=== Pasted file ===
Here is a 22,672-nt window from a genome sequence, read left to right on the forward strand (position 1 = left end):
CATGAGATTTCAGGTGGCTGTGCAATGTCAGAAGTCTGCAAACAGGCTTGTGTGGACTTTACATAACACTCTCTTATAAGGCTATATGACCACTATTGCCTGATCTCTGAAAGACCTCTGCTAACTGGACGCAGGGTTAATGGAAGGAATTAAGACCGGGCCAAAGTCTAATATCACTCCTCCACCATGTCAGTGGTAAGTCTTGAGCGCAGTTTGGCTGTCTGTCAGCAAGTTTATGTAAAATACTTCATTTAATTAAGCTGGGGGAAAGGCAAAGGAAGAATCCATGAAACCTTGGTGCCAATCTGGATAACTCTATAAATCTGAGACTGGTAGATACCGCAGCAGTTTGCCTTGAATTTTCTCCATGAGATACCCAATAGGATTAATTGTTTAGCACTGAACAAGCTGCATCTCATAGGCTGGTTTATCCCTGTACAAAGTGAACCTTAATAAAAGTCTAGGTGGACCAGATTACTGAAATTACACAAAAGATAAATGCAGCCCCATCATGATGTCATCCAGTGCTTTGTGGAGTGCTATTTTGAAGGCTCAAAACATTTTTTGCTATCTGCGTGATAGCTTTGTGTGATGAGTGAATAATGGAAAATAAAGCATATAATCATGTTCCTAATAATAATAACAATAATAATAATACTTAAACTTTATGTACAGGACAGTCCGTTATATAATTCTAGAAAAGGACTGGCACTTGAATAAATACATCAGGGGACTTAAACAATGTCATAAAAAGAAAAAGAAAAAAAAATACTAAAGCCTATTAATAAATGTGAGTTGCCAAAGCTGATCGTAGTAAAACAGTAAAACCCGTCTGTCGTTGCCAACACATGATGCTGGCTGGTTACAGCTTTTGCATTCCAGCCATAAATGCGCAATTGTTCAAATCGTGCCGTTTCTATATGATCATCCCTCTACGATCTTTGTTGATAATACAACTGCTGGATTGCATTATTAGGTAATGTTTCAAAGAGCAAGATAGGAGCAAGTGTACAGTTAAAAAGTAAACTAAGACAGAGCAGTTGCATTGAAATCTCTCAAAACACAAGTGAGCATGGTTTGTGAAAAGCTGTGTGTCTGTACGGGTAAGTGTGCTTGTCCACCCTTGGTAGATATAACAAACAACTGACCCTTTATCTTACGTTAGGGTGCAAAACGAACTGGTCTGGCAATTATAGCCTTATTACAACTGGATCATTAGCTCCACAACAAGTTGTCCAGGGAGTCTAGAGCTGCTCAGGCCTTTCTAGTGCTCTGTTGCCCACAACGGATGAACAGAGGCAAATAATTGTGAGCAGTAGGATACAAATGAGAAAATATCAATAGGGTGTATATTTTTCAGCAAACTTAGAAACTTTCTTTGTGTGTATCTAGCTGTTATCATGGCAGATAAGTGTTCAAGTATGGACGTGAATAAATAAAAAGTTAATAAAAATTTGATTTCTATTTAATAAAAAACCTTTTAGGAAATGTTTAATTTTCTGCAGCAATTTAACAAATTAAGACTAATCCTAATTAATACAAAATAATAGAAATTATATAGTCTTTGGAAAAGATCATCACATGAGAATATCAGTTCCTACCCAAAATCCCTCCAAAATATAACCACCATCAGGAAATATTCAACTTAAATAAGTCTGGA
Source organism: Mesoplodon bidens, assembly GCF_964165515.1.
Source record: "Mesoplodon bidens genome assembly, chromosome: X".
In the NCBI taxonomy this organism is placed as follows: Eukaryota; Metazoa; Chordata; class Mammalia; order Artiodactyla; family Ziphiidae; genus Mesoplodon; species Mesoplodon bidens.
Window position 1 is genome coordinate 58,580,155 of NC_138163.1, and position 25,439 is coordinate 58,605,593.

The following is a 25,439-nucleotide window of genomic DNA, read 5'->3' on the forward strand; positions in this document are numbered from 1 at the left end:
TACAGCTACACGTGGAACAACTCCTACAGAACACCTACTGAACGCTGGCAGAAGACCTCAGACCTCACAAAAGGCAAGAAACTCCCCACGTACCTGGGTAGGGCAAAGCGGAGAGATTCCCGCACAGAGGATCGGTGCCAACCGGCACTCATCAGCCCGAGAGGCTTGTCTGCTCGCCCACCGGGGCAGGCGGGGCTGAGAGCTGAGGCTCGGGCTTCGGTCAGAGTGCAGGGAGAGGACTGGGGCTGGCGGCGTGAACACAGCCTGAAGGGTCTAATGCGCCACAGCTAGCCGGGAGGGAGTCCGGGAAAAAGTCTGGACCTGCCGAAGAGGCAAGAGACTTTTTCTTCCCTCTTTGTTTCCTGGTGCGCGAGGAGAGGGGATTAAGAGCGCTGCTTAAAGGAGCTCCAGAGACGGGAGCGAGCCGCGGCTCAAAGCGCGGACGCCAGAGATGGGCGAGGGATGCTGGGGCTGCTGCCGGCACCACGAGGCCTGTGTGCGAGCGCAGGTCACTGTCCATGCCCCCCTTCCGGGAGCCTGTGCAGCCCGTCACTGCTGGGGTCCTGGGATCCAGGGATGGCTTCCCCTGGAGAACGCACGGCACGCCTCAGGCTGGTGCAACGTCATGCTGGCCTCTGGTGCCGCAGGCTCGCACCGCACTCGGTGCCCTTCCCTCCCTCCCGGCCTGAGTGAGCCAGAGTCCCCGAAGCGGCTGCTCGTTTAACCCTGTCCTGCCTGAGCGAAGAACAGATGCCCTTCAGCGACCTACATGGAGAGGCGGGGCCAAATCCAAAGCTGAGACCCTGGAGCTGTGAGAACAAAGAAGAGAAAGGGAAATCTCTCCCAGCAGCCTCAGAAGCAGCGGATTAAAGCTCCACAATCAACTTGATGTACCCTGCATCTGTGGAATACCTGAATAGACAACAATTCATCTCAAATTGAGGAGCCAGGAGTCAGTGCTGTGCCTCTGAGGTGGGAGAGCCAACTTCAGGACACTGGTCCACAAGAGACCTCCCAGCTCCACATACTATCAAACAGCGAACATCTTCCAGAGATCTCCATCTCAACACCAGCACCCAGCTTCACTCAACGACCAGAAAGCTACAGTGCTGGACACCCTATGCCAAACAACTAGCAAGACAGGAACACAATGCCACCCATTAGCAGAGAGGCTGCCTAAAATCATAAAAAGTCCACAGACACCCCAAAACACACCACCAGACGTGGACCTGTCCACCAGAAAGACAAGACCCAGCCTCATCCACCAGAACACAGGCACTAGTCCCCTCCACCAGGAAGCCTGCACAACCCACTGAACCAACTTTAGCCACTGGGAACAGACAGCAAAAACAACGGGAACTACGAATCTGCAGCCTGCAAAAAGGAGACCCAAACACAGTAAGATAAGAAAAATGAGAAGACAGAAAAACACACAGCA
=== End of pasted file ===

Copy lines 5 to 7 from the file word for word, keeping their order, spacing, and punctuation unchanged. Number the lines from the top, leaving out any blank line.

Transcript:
In the NCBI taxonomy this organism is placed as follows: Eukaryota; Metazoa; Chordata; class Mammalia; order Artiodactyla; family Ziphiidae; genus Mesoplodon; species Mesoplodon bidens.
Window position 1 is genome coordinate 58,580,155 of NC_138163.1, and position 25,439 is coordinate 58,605,593.

The following is a 25,439-nucleotide window of genomic DNA, read 5'->3' on the forward strand; positions in this document are numbered from 1 at the left end: